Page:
Are these estimates realistic, and what would have been the counterfactual development without sanctions? If we believe the studies reviewed in the previous section, and also taking into account the unprecedented scale and reach of the current sanctions, at least the time horizon, if not the size, of the consequences forecast by Russian authorities is, though substantial, certainly underestimated. But there is too much uncertainty at the moment, hostilities are still ongoing and sanctions are not being lifted for quite some time in any foreseeable scenario. One reason why these sanctions are not likely to be relaxed, and why their impact is expected to be more severe than in most cases, is that a very broad coalition of countries is backing them. Not only this but the sanctioning countries see Russia’s conduct as a potential threat to the existing world order, so their motivation to contrast it is particularly strong relative to, say, the cases of Iran, North Korea, or Burma.
Moreover, these loss estimates do not yet factor in the announcement of the sixth EU sanction package, which famously includes an oil embargo. Oil is a fundamental driver of growth in Russia. An earlier FREE Policy Brief shows how two-thirds of Russia’s growth can be explained by changes in international oil prices. This is not because oil constitutes such a large share of GDP but because of the secondary effect oil money generates in terms of domestic consumption and investment. Reducing export revenues from the sale of oil and gas will therefore have significant effects on Russia’s GDP, well beyond what the first-round effect of restricting the oil sector would imply.
In short, it is too early to venture an assessment in detail, however, the scale of loss that can be expected is clear from these and many other indicators. In the longer run, it will only be augmented by the relative isolation in which Russia has ended up, implying lower investments and subpar capital inputs at inflated prices, and by the ongoing brain drain (3,8 million people have already left the country since the war began).
In conclusion, the debate about economic sanctions as a tool of foreign policy is often restricted to a binary question: do they work or not? There is ample support in the literature studying sanctions to say that this question is too simplistic. Even if we do not see immediate success in reaching the main aim of the sanction policy, they do cause damage, in many dimensions, and such damage is non-negligible. The political will and the regime behind it may be unaffected, but the resources they need to continue with their course of action will unavoidably shrink in the longer run.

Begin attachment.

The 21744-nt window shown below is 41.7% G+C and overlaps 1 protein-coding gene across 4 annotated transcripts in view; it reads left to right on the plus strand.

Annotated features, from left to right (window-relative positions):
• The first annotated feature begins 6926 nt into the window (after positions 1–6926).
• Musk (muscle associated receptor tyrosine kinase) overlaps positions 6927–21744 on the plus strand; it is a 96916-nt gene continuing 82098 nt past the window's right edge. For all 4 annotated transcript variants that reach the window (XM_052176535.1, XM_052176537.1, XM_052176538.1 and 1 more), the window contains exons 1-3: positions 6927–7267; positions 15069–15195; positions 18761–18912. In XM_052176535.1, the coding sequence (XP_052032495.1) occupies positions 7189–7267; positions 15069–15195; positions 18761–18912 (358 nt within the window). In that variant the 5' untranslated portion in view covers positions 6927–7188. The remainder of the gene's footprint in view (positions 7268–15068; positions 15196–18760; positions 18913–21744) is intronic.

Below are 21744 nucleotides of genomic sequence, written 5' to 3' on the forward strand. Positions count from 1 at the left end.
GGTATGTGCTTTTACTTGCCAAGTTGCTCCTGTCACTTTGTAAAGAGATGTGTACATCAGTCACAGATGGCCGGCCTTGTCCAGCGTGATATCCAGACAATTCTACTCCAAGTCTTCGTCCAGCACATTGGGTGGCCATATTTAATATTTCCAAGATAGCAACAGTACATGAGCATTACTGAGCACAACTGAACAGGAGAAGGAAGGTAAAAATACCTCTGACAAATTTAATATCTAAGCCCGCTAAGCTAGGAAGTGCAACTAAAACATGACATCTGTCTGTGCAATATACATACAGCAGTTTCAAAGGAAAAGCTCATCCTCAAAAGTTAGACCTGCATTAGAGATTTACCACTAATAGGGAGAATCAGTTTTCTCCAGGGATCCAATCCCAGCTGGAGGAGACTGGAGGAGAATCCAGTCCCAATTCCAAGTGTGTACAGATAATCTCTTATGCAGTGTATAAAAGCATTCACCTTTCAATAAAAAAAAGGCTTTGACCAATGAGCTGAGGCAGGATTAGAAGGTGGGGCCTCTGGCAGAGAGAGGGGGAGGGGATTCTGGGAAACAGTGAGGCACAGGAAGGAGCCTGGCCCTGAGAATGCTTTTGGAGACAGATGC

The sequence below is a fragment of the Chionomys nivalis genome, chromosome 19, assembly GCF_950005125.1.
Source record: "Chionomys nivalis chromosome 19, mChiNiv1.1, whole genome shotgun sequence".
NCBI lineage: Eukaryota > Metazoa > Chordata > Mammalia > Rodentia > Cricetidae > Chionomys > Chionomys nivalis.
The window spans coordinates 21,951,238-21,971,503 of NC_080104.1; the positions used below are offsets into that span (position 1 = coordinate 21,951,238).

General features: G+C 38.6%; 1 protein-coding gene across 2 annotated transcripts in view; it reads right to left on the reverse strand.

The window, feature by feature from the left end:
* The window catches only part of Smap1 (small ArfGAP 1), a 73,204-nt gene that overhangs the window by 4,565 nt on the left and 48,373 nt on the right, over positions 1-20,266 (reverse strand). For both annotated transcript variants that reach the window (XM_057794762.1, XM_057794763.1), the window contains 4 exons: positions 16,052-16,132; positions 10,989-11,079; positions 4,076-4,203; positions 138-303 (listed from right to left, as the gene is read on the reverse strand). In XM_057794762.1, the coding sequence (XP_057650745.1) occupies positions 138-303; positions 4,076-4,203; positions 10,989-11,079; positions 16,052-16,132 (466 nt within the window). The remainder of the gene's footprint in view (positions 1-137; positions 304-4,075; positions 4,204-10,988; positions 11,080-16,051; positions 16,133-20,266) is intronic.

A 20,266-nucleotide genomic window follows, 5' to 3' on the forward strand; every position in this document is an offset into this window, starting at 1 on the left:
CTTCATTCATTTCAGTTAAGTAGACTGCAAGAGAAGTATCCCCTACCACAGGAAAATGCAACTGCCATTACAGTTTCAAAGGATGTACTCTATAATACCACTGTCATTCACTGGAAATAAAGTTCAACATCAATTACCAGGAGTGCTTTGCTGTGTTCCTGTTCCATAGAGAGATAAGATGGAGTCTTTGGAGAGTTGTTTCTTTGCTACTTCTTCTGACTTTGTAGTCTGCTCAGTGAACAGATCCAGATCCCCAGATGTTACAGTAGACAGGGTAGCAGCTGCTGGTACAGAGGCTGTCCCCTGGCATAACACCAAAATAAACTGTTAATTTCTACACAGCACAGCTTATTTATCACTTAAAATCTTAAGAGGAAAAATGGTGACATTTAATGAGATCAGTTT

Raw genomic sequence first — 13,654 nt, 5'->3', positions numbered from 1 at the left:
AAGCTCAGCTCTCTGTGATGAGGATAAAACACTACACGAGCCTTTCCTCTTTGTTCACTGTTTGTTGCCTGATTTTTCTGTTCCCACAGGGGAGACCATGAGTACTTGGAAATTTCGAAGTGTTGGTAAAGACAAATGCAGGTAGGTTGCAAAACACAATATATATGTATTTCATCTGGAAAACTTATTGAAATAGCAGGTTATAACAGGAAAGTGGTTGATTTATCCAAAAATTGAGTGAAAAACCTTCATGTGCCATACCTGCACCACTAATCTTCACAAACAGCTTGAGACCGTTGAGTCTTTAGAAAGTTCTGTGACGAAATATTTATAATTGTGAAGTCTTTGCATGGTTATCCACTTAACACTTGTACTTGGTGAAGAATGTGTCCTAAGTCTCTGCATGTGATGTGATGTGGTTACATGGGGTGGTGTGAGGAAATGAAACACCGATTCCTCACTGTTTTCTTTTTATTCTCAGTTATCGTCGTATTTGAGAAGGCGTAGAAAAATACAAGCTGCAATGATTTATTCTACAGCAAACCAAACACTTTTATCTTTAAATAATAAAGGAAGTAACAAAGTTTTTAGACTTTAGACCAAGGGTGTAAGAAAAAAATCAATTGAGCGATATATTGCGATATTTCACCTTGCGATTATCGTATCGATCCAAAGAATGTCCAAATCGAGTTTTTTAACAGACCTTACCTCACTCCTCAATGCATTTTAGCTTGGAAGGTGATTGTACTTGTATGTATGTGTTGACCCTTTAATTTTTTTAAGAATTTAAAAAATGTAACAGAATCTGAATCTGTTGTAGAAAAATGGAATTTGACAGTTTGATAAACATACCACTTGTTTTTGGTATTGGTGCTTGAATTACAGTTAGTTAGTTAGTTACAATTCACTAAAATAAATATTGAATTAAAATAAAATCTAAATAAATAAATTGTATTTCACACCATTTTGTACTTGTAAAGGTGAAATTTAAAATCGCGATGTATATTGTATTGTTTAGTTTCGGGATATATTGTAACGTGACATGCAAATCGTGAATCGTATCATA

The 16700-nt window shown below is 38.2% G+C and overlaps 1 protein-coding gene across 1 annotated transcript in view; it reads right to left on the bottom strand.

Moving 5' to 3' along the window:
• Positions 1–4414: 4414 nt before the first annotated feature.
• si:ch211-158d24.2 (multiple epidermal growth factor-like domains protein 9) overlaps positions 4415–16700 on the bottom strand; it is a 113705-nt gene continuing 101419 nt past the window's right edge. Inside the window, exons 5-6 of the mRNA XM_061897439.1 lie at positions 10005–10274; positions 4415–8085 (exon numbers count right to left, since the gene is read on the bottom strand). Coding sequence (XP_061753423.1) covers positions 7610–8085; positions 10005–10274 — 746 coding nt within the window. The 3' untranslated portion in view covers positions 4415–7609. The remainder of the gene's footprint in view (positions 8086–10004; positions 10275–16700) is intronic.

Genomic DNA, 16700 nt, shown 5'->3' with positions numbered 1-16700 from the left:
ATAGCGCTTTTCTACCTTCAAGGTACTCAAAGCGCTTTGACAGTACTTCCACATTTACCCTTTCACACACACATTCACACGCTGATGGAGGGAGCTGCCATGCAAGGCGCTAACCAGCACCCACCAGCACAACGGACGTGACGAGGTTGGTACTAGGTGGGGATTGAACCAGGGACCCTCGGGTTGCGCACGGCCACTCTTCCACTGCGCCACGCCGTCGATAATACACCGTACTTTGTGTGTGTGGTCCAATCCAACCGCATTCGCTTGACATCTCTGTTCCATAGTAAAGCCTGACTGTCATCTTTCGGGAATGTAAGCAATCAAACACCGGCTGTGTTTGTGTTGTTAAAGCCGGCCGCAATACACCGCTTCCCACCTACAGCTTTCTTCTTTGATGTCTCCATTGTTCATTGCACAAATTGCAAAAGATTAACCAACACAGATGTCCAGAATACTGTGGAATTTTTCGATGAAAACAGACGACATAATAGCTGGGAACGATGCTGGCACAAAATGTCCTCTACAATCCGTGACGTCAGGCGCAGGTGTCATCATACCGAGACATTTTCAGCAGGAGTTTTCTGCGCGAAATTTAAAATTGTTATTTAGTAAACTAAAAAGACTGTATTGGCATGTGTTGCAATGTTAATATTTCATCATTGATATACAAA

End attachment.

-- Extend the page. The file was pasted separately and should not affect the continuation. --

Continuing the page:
- Afesorgbor, S. K. (2019). The impact of economic sanctions on international trade: How do threatened sanctions compare with imposed sanctions?. European Journal of Political Economy, 56, 11-26.
- Afesorgbor, S. K., & Mahadevan, R. (2016). The impact of economic sanctions on income inequality of target states. World Development, 83, 1-11.
- Crozet, M., & Hinz, J. (2020). Friendly fire: The trade impact of the Russia sanctions and counter-sanctions. Economic Policy, 35(101), 97-146.
- Dreger, C., Kholodilin, K. A., Ulbricht, D., & Fidrmuc, J. (2016). Between the hammer and the anvil: The impact of economic sanctions and oil prices on Russia’s ruble. Journal of Comparative Economics, 44(2), 295-308.
- Drury, A. Cooper and Dursun Peksen. “Women and economic statecraft: The negative impact international economic sanctions visit on women.” European Journal of International Relations 20 (2014): 463 – 490.
- Early, B., & Peksen, D. (2019). Searching in the shadows: The impact of economic sanctions on informal economies. Political Research Quarterly, 72(4), 821-834.
- Farzanegan, Mohammad Reza. (2019). “The Effects of International Sanctions on Military Spending of Iran: A Synthetic Control Analysis.” Organizations & Markets: Policies & Processes eJournal .
- Gharehgozli, O. (2017). An estimation of the economic cost of recent sanctions on Iran using the synthetic control method. Economics Letters, 157, 141-144.
- Gurvich E., Prilepskiy I. (2016). The impact of financial sanctions on the Russian economy. Voprosy Ekonomiki. ;(1):5-35. (In Russ.) https://doi.org/10.32609/0042-8736-2016-1-5-35